Exclusive The new Scottish GP contract, due to be phased in over the coming two years, will spell the end of the 10-minute GP consultation standard, the GPC has told Pulse.
Scottish GPC chair Dr Alan McDevitt said placing an ‘arbitrary figure’ on appointments ‘doesn’t help’ and there needed to be flexibility to enable GPs to ‘match availability to demand’.
According to Dr McDevitt, measures to be set out in the new GP contract, especially around other members of the primary care team taking on a greater role and reduced admin, would help make longer appointments possible by offering GPs the flexibility to expand appointment time where needed.
Under the contract, due to be phased in over a two-year period starting from April this year, the role of the GP will be dealing with undifferentiated presentations, complex care and ‘leading wider teams to improve patient outcomes’.
Dr McDevitt said: ‘I haven’t had a 10-minute appointment system for ages, but if you were to say everyone has 20-minute appointments you would need twice as many appointments. You can’t solve this contractually but by focusing on patients who need the GP most that’s how we expand appointment time.
‘The only way we can achieve that is to stop doing other things we don’t need to do.’
The idea of expanded 15-minute consultation slots was raised with NHS England last year by the GPC but there was concern that such a move would simply increase the length of the GP day.
The Scottish Government has pledged an additional £500m for primary care by 2020 with a relatively small £72m being made available in 2017/18.
It has also recently said that GPs would stop providing some services under the new contract, potentially including childhood and travel vaccinations.
Dr McDevitt said one of his main aims for 2017 was to assist GPs with excess workload.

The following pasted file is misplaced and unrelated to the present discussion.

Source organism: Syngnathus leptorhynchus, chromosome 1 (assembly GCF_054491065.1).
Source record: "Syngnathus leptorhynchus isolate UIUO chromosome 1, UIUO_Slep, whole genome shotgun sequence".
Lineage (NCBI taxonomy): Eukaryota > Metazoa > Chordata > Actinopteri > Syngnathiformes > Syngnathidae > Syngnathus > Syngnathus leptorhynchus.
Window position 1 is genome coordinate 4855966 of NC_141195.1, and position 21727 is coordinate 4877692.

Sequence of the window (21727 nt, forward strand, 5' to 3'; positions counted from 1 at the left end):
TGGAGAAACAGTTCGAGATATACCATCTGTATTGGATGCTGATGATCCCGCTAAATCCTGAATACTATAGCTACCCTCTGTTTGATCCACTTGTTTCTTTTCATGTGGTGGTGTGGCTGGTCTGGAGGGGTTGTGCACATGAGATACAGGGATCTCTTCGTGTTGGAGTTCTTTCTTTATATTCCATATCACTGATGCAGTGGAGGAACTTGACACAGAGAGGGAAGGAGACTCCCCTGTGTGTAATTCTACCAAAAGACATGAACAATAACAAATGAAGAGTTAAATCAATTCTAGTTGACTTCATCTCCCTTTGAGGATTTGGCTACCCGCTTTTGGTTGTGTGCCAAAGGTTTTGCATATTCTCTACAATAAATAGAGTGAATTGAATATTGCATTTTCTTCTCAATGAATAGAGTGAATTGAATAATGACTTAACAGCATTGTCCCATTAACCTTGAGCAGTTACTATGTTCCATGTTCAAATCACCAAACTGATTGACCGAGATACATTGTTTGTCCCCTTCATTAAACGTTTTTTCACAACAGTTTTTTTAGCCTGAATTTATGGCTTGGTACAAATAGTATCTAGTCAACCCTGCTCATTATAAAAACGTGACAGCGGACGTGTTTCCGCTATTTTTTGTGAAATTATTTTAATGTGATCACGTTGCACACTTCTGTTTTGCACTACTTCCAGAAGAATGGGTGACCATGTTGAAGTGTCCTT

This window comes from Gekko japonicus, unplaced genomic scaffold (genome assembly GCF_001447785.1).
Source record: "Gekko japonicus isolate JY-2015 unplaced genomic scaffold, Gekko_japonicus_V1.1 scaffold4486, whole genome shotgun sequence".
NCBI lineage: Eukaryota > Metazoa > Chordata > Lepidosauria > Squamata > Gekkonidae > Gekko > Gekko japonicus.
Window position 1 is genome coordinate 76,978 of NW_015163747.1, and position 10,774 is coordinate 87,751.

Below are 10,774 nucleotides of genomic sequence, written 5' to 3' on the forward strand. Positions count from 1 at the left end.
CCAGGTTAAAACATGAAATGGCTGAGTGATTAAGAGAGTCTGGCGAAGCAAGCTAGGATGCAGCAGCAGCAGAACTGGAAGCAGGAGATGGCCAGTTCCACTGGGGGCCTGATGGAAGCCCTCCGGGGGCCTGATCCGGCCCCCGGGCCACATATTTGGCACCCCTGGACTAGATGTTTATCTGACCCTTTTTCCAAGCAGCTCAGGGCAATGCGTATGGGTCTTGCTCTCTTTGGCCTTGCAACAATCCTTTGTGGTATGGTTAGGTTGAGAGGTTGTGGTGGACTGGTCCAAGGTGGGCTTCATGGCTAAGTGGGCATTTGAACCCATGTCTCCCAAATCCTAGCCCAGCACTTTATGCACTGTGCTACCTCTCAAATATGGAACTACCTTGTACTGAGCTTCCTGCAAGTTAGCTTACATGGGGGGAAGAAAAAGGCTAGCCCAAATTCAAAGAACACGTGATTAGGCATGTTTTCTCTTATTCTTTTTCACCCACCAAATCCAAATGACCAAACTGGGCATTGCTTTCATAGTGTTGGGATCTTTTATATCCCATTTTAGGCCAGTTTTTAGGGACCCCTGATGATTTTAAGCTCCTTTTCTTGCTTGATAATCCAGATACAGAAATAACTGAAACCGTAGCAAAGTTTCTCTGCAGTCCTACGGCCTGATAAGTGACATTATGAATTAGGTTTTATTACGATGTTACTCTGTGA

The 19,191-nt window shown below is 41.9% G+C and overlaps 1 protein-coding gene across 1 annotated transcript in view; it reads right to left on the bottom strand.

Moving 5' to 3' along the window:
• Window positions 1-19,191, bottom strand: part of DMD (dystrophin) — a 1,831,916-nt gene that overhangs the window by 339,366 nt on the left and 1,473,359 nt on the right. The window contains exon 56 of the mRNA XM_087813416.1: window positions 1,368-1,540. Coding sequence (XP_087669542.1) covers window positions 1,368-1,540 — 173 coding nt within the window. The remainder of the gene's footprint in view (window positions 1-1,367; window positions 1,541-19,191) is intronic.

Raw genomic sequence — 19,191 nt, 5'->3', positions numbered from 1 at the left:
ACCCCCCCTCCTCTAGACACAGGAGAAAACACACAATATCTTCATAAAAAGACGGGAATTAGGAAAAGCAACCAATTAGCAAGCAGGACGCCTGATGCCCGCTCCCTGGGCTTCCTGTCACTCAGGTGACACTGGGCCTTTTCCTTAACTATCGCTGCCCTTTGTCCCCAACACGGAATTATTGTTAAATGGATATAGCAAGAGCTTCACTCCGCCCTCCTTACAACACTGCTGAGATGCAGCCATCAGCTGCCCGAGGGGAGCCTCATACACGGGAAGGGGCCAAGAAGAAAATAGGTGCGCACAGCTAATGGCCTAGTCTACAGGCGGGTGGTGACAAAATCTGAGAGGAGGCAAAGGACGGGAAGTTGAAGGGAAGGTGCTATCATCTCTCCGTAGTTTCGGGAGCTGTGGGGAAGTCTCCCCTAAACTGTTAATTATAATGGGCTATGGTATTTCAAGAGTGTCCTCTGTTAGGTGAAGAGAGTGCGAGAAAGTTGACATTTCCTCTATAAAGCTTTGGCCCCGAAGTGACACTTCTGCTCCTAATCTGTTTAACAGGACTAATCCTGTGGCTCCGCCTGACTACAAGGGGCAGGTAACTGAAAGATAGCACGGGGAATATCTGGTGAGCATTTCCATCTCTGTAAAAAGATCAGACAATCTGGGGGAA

He said: ‘We have said that we are seeking to review the services that GPs provide and we are exploring how far we can go with that.
‘We can probably only take modest amount in next year but we are expecting a timeline in 2017 on how that will go.’
He added that by the time of the Scottish LMCs conference in March he hoped the Government would have provided a much clearer idea on how quickly other healthcare professionals can take on some of the GP workload.
Dr McDevitt also said that one of the first major changes he expected to see in the GP contract was on premises liabilities for last man standing practices.
‘We’re hoping to achieve quite a lot in 2017 but we can only go as fast as the funding changes going in,’ he said.
When is the new Scottish GP contract coming into force?
This was to be focused on caring for an increasingly multi-morbid elderly population, finding a solution to problems with GP recruitment and retention, being able to meet patient needs in remote and rural areas, as well as integration of health and social care services.
Although the contract was originally intended to be rolled out in full from this April, the Scottish Government and the GPC recently extended their stability deal until April 2018, telling GPs not to expect ‘big bang’ changes in 2017/18.
The changes will instead be phased in over the next two years.